Harlequin Romances have long been objects of scorn among the intelligentsia, especially the ones who come under the title of ‘Feminists’. The reasons for this are not difficult to fathom. The female character (dare I say protagonist?) in the novels is little more than an object of sexual desire, reduced to a plaything at the hands of some millionaire business tycoon. She is content to be a secretary, complying orders of her boss and lover (one of the ‘orders’ inevitably include demand for a night together), while the ‘boss’ does just that – boss her around. Apart from glorifying and romanticising sexual exploitation, these novels perpetrate some worst sorts of stereotypes (‘the pregnant, barefoot, in the kitchen’ types).
With such injustices doled out to the women characters in these romances, it indeed is a matter of bewilderment that women form nearly ninety five percent of their readership. What I find unfair is that instead of exploring the reasons that have been drawing readers (including the ones who have been endorsing the Showalter brand of feminism all their lives) to these ordinary, predictable even repetitive romances across generations, critics have conveniently chosen to dismiss their readers as semi literate, provincial types out to seek literary porn.
I however feel that the popularity of these novels has very little to do with the I.Q. of its readers. My belief is that their chief USP lies in their ability to provide a rare, even unique sense of comfort to the readers, the sort that one derives from eating homemade dal chawal, slipping into an old, ragged T-shirt or watching an episode of ‘Friends’ for the eighth time – impossible to explain but not difficult to discern. Isn’t this precisely the comfort one seeks after seven consecutive classes in college or an excessively nasty day with colleagues at the workplace – a sense of having almost departed from the ‘real’ world where happy endings are about as certain as U-specials?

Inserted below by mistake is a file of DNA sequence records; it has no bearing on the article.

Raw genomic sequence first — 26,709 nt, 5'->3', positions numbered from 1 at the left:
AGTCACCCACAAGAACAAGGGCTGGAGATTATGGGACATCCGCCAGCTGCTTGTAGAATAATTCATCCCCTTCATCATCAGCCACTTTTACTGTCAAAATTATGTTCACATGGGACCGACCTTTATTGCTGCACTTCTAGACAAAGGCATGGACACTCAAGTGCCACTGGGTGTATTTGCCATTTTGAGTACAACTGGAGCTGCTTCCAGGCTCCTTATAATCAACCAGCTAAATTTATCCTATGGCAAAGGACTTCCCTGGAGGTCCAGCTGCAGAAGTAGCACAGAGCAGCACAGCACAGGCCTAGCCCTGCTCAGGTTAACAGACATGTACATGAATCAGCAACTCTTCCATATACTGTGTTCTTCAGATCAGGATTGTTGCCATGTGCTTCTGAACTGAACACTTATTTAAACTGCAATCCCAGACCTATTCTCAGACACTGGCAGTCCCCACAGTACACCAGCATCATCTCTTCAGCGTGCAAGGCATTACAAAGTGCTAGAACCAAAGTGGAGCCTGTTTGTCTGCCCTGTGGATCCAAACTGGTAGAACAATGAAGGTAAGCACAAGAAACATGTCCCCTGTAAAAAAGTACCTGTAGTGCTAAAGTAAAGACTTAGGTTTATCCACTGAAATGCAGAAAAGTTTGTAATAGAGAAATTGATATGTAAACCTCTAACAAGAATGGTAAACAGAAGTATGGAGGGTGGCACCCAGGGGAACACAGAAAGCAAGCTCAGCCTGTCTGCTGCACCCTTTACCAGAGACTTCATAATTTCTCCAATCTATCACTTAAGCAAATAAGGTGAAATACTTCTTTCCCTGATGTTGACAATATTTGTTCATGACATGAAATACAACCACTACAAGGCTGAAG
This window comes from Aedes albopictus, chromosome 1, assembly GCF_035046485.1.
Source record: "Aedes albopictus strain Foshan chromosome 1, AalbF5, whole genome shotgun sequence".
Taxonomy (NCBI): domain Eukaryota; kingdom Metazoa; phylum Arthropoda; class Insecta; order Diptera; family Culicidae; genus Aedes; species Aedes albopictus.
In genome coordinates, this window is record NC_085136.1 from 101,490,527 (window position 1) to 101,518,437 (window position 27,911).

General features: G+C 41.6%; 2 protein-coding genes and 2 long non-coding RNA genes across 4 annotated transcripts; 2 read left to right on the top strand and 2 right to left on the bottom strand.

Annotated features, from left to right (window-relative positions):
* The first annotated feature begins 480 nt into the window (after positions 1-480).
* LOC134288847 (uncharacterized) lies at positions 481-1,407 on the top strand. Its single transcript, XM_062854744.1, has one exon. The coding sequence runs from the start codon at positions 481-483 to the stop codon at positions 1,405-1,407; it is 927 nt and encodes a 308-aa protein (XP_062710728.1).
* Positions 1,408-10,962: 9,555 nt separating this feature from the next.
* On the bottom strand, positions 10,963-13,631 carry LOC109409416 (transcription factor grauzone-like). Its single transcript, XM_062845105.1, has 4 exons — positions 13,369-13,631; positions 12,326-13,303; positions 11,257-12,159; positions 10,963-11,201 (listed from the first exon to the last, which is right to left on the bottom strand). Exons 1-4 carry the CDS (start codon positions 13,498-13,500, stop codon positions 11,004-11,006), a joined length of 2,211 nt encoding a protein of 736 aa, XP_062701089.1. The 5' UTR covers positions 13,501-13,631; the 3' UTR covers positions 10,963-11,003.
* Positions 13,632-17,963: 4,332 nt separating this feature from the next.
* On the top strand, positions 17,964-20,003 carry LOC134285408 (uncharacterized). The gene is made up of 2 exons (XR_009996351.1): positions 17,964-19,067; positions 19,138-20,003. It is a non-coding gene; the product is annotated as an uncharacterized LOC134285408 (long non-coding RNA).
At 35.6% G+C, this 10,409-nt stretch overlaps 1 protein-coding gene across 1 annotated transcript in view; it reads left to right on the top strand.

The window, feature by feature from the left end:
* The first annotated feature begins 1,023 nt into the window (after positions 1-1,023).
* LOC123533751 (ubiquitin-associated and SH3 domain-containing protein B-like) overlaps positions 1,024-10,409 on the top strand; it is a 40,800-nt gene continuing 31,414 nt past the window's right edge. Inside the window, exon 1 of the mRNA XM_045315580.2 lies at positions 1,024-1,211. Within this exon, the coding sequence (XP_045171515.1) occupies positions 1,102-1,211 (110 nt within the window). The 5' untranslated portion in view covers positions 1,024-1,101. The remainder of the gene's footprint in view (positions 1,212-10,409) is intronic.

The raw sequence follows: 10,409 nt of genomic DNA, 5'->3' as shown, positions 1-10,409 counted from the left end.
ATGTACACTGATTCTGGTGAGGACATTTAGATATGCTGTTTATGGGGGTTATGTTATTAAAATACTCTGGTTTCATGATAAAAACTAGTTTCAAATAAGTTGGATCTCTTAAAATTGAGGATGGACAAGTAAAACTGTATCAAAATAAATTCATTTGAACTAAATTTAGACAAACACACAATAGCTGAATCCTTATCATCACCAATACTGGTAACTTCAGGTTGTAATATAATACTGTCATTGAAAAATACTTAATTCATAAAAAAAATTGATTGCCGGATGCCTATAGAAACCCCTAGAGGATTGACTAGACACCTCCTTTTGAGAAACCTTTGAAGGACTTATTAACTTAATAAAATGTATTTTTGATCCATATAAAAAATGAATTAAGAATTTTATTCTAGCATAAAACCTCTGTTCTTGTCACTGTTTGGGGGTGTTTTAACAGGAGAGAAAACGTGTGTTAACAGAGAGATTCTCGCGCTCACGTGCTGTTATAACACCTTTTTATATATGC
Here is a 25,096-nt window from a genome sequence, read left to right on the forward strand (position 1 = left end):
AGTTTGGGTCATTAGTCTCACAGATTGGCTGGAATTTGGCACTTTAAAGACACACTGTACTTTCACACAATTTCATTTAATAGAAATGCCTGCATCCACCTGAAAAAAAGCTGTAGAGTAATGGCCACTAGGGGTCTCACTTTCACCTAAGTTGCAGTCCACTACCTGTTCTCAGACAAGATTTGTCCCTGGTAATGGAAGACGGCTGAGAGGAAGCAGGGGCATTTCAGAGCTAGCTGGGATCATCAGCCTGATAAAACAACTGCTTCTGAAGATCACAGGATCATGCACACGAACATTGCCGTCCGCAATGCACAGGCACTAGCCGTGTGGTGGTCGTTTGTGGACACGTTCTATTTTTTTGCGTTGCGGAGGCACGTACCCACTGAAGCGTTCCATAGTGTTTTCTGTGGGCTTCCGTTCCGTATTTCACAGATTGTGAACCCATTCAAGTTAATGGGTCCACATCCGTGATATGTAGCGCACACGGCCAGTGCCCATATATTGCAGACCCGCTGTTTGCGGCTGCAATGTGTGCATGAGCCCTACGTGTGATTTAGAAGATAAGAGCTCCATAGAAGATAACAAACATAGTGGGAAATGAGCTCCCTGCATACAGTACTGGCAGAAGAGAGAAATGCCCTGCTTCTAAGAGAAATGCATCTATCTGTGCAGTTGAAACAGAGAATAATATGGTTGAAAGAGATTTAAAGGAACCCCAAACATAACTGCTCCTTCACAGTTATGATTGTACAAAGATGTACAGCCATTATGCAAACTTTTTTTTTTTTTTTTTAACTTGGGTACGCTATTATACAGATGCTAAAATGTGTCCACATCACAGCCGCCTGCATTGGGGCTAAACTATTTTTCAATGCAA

The purpose of fantasy fiction (the likes of Georgette Heyer, Judith Mcnaught, Barbara Cartland and others) is rarely to provide a devastating critique of contemporary society. The feminist, post-feminist, post-colonial criticisms need to be saved for Jean Rhys and Margaret Mitchell. These Fantasy Romances do not pretend to give insights into the ‘unconscious’ of the ‘Other’. Nor do they need such theories to survive. In fact they present to the reader exactly what the title of the genre suggests – an unreal romantic tale, in semi-real settings (to add just a hint of reality), with a fantasy ending.
Critics can choose to apply their knowledge of Deconstruction and Cultural Materialism in Harlequin romances if they want to and prove these to be ludicrous and silly reads, but it will remain fruitless exercise. Few people read these books for their literary worth. What lures readers to these romances is the option of ‘switching off’ after a grinding day. A battered copy of ‘Kingdom of Dreams’, allows us to drift into a space where we there is no need to be politically correct or think and sound like pseudo-intellectuals. Like Riverdale High, ‘Kingdom of Dreams’, becomes a haven, an escape from the inadequacies of the ‘real world’.
[Image courtesy: http://www.metrowestdailynews.com/content/sites/allston/jane/0/g25825883e0f8154463bf04d6df93d3bfdf84069c28cf98.jpg]